Well, what I didn't realize was that this man always retained his affection for me. Through all his children and all the other fatherless boys vieing for his attention, he still cared for me. I was one of his "sons" and he knew how to love his children.

I discovered this yesterday, when after 14 years of distance and scattered occasional "hellos," we ran into each other a block from Central Park.

I was walking my usual route back from the center when he got my attention. He was sitting in his livery vehicle (quite an upscale affair) preparing to meet a fare in the neighborhood when he had looked up from a puzzle and saw me walking. Like the gasp from a blow to the solar plexus, he barked my name.

When I saw him, there was no holy light outlining the moment. At least not for me. But for him, in the half hour following, I learned that the appointment was no less than Divine. For the past 14 years, he'd been asking God how I was doing and when he would ever see me again. He would not -- had not accepted that I was gone. Church people can be like that, and this man even moreso. He had known and cared for me from before I had even started going to the church. In his heart, he had adopted me.

I realize I had done him a disservice by leaving without keeping contact.

Now.

I am very, very different than I was when he last knew me. And he is still very connected to the church I once went to. The very, very, VERY strict church. Through him I learned that the very, very, VERY strict pastor is still running the joint. The pastor that I have been staying away from.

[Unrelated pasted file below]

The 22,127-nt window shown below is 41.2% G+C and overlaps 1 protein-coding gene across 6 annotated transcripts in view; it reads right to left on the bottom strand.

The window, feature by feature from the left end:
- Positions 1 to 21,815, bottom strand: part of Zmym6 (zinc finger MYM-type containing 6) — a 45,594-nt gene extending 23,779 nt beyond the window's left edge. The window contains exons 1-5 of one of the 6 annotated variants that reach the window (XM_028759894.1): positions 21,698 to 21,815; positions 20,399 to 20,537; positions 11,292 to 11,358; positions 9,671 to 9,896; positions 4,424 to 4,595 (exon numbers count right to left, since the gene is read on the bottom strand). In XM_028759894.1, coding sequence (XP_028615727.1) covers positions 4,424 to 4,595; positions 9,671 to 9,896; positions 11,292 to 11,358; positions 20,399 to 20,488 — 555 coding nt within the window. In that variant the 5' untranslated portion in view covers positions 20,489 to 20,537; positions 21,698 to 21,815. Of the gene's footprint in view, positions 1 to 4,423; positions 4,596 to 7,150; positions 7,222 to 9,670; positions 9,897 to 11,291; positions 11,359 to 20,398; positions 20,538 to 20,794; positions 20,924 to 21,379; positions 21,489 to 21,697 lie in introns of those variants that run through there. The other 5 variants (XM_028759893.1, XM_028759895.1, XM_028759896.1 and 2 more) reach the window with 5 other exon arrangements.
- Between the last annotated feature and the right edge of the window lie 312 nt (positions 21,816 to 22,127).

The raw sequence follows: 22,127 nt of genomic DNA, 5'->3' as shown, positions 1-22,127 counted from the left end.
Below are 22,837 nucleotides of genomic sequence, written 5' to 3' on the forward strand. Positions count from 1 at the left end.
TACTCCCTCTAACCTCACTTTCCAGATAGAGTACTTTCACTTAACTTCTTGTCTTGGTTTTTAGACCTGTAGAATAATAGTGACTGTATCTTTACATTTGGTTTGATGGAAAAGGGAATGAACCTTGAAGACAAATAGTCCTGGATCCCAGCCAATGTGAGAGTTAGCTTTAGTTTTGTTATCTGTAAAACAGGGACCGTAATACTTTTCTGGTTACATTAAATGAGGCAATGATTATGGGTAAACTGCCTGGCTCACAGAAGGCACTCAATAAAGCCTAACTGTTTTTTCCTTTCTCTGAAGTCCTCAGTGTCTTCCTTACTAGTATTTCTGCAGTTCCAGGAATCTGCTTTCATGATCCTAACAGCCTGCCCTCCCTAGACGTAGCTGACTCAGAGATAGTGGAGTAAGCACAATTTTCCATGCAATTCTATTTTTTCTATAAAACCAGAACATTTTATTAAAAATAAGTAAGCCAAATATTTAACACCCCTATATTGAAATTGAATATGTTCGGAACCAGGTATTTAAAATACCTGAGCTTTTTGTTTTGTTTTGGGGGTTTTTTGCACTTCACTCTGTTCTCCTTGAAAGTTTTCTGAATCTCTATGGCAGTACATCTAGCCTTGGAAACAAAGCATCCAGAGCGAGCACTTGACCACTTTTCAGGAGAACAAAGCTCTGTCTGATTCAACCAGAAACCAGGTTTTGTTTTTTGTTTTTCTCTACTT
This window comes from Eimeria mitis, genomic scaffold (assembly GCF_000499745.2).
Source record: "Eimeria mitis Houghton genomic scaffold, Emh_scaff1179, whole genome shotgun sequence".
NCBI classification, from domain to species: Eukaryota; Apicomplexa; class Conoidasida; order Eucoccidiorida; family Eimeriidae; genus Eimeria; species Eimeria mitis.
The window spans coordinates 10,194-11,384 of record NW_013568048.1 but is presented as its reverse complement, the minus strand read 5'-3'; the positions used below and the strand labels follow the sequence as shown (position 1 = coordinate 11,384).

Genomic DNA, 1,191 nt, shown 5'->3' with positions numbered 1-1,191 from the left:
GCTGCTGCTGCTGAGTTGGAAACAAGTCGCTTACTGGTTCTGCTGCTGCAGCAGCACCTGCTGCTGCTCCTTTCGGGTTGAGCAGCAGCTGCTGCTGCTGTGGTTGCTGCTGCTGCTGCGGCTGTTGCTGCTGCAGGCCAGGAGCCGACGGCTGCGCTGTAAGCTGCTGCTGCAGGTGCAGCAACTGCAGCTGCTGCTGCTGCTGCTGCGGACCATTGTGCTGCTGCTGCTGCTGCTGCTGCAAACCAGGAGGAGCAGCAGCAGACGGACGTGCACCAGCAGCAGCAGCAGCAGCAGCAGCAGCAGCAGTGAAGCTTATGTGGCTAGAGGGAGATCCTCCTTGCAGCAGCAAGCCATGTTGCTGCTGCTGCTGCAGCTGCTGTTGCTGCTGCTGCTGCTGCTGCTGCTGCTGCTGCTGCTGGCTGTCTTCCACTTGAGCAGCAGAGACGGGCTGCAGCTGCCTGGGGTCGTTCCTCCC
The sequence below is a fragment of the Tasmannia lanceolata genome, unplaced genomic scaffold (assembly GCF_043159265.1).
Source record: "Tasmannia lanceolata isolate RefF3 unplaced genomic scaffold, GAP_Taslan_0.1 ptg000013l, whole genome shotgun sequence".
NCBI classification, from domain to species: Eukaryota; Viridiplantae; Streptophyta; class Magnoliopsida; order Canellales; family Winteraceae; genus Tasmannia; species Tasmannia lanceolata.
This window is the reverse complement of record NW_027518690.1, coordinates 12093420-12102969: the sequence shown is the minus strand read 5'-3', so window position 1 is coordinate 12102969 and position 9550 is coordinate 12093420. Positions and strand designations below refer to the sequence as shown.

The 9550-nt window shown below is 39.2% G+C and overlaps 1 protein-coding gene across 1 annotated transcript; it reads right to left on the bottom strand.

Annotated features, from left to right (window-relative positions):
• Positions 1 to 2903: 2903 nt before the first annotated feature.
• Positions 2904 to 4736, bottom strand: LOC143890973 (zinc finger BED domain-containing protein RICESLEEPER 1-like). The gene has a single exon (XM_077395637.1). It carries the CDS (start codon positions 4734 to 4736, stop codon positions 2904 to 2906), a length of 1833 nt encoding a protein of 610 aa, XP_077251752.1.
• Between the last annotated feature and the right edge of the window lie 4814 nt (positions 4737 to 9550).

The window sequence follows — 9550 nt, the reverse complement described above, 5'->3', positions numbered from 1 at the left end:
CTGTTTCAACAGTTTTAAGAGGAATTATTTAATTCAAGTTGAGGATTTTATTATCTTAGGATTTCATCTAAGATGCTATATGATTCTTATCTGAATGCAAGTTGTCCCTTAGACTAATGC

So this man and I have exchanged numbers and he wants to get together to catch up on my life in a few Saturdays.

What do I tell this man? How much of my utter apostasy do I reveal?

I want to tell him everything. EVERYTHING.

What do you, dear readers, think I should do?

10 comments:

Eliel Mamousette said...

You probably know what I'm going to say, but let me say it: To me, the true measure of a person's love for someone else is not measured in the ability to admire the things you like and agree with, but in one's ability to respect and attempt to understand the places where you differ.

The truth doesn't set us free, but it does free our minds from having to juggle the incessant "have I told this person about that yet" shuffle that we human beings seem to do so much of...

GrizzBabe said...

Eliel gave some very good advice, advice that I do not follow myself.

I have revealed to most of my holy roller, fundamentalist friends where I go to church now. I have not, however, revealed how much my theology has changed. I am still trying to find myself, religiously speaking, and I'm not ready to get into a sparring match, or to suffer their disapproving glares over doctrine that I consider non-essential. I want the time and space to discover/redefine who I am spirtually without having to beat back those who may not agree. (Although I have stepped out a little bit.I got into a polite disagreement with a fundie friend over the infallibility of scripture.)

That being said, I think you should be honest with your friend if he asks about your spiritual state. Sometimes people surprise us and are more loving and accepting than we give them credit.

GrizzBabe said...

I just realized my comment above is very "Do as I say, not as I do". Sorry. I have hope that the honesty approach will work for you even though I fear it may not work for me.

Alan said...

Eliel you know who I'm talking about, right? E-mail me his name if you remember it, or give me a call.